The events that occurred in Derry on the 30th January 1972 became known as 'Bloody Sunday'. Why have these events produced such different historical interpretations?
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Victoria Harmer The events that occurred in Derry on the 30th January 1972 became known as 'Bloody Sunday'. Why have these events produced such different historical interpretations? In this essay I am going to try to explain what happened after 'Bloody Sunday' and why there are such different interpretations of the event. I am going to look at 4 different sources; 2 newspaper reports, an ITN news report and also a video of a BBC documentary. I will also use my own knowledge to interpret the sources. After the event an enquiry known as the, 'Widgery Report' came to a verdict that the army was not to blame for what happened where as Nationalists see the verdict as wrong and believe this is a reason which has stopped independence in Ulster. On the 29th January 1998 the Prime Minister Tony Blair ordered another enquiry into 'Bloody Sunday' which is still on going to the present day and is the 'Saville Report'. The troubles in Ulster had hit an all time high in 1969 and after that marches and parades were usually an excuse for violence and rioting between Catholics and Protestants.
The source explains that unlike the Widgery report new evidence has come forward to support that of the 14 people killed they had not been handling weapons which is why the British paratrooper's claim they had to shoot to protect themselves, it is something civilian witnesses have always said. The article also mentions that the Widgery Report states that Barnley McGuigan was shot through the back of the head by a 'dum-dum' bullet. This is a bullet which explodes on impact and once hit with there is little chance of survival, these are illegal under the Geneva Convention and therefore must have been from the IRA. But new evidence in the Saville report from John Martin, a forensic scientist, who carried out the original tests now says developments show the same findings could now be explained by contamination and there could no longer be a 'strong suspicion' that any of the victims held or were near weapons. Overall I think this source is very much in favour of the Saville Report, the sub-heading, "This backs up what we have been saying all these years: the victims were innocent", in my opinion proves this.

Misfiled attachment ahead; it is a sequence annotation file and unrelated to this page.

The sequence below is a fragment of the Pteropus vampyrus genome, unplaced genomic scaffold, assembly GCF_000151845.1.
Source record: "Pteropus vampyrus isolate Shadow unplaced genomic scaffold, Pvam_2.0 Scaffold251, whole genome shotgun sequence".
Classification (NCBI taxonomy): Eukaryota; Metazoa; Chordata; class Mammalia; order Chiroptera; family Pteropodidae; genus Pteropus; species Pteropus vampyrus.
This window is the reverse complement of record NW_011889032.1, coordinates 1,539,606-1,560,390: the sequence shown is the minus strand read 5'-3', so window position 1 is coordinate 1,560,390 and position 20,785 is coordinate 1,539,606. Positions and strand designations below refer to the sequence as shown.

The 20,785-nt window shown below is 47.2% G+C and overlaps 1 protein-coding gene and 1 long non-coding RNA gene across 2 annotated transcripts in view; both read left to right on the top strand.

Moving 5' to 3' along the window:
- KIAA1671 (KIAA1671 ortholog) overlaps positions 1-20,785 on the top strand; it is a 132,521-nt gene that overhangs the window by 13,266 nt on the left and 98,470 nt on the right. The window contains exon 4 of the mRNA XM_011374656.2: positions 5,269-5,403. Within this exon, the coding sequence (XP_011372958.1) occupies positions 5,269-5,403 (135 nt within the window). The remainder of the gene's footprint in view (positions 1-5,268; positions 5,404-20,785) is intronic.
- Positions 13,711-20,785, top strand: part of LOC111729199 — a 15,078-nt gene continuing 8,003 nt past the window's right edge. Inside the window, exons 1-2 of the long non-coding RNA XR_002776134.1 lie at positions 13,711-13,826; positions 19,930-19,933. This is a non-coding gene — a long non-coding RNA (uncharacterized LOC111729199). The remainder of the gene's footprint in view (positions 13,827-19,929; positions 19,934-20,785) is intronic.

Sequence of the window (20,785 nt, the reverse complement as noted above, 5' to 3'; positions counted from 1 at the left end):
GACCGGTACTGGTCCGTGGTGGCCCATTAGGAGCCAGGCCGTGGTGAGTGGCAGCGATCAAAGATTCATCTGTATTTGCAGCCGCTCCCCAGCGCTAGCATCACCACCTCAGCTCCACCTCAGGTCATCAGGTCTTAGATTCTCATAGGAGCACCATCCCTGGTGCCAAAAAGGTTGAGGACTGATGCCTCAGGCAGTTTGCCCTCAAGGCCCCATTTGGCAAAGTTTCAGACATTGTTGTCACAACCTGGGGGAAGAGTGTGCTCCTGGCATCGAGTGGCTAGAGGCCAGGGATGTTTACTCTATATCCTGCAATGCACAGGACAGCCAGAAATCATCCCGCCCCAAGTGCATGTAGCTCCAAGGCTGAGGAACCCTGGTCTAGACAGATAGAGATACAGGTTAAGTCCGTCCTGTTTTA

They signed what was known as the Downing Street declaration which started the peace talks. Ian Paisley a strong Unionists wasn't happy about what was happening and quoted, "Sold out Ulster to buy off fiendish republican scum". Again after a few years labour came to power and Tony Blair was Prime Minister in May 1997. After peace talks on the 10th April 1998 the 'Good Friday Agreement' was signed. Then finally after years of waiting, Nationalists hear the news that on the 29th January 1998 Tony Blair orders another inquiry into Bloody Sunday. I think these events will affect the sources I have looked at because after the Brighton bombing feelings towards Nationalists may have been hatred because of the plot which was believed to be the IRA. Also things which may have happened in Northern Ireland may have been asked by the government to keep quiet as peace talks were been discussed therefore the sources may be limited. Overall I think Northern Ireland will never be peaceful there will always be one debate or another and Bloody Sunday is one which wont be forgotten. The outcome of the Saville Report may help to determine whether Northern Ireland will become independent.
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